The comments from last week’s post about whether or not there should be tickets for the High Holy Days reminded me of a story.
A few years back, I was having an extended telephone conversation with the Senior Rabbi of a 500+ family congregation in the Metropolitan New York area. He asked me my opinion of a dues model that allowed people to pay for the services/programs offered by the synagogue that they use. Everything at the synagogue would have a specific fee: attendance at High Holy Day Worship would be one price; having one of the rabbis conduct a funeral of a loved one has another. An Adult Education program has another fee. Even attendance at Shabbat worship would require a fee.
Every “user” aspect of the synagogue is monetized.
One of the comments last week from Eric Strimling noted that “Millennials” like to pay as they go, “They seem to look at everything in terms of Return On Investment (ROI)”, Eric commented. Other studies looking this population, particularly related to synagogue membership have come to similar conclusions.
This kind of fits with what the rabbi was proposing.
I shared with the rabbi that I thought that keeping track of usage would be a very challenging task. I think of the staff at my synagogue with 450 families and wonder how this could be accomplished. Anything is doable, of course.
Will people be required to pay before usage? At 5:30 PM we decide to attend Shabbat Worship that evening. Will I be sent an invoice or do I need to pay at the door? Kind of tacky on Shabbat, don’t you think?
And when Charlotte Cohen, utilizing this “a la carte menu”, wants the rabbi to perform a funeral for her husband who just passed away, who is going to initiate the conversation about the cost for the rabbi to do this? Will the rabbi need to have that conversation at what is surely an emotional time for Charlotte?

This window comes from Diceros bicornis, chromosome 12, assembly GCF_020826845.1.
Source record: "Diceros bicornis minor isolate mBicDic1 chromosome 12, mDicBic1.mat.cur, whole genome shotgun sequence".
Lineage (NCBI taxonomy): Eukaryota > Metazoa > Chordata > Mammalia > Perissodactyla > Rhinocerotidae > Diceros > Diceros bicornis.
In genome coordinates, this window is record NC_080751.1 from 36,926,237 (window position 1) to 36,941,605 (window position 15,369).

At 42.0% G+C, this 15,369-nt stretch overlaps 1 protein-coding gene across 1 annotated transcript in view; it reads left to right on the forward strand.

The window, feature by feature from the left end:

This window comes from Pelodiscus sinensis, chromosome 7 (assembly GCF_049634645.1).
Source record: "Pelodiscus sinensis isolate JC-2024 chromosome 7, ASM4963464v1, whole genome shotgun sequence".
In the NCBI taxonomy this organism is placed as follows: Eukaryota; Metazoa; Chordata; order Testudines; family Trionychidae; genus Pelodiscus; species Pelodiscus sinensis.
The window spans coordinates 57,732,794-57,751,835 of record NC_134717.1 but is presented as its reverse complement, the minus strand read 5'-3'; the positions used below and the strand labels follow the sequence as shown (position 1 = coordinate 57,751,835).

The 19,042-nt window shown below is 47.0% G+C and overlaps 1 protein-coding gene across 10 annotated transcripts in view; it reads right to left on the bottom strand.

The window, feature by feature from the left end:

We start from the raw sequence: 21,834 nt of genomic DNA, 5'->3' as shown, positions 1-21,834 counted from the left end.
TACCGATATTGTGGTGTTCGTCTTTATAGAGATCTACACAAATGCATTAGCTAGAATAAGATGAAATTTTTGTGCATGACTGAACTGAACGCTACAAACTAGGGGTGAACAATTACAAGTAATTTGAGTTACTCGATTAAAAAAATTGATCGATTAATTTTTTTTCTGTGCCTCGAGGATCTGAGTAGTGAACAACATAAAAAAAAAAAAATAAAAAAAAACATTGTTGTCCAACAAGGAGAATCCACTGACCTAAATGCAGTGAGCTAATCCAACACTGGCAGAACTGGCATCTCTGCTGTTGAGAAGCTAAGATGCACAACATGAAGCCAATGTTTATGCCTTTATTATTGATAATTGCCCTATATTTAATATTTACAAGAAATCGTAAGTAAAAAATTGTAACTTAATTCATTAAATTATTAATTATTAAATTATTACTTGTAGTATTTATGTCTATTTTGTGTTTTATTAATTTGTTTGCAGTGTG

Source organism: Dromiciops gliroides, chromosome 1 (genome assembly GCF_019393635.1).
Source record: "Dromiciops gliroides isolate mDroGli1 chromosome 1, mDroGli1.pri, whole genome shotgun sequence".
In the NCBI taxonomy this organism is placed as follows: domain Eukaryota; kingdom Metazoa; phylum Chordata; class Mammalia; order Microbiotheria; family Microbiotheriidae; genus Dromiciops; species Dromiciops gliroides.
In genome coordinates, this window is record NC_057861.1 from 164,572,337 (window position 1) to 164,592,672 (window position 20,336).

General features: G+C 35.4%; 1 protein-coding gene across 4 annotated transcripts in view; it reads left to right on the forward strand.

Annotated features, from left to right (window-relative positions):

When I go to my doctor’s office, I am always amazed at the number of staff who work on billing and insurance. I suppose that with the right office staff in a synagogue focused on “accounts receivables”, insuring payments for everything that has a monetary value – Shabbat and High Holy Day Worship, Adult Education, and clergy at life cycle events – anything is possible.
In response to last week’s blog, my friend and colleague David Altshuler shared with me an article by Michael Kaiser, the President of the Kennedy Center for the Performing Arts about “free tickets vs. free performances”. If we apply Kaiser’s thinking to synagogues, we shouldn’t give anything away.
Although if people won’t come through the front door at anytime because of concerns about money, taking money out of the equation might help. Of course what people find once they come through the front door for the High Holy Days or Shabbat worship is perhaps even more important.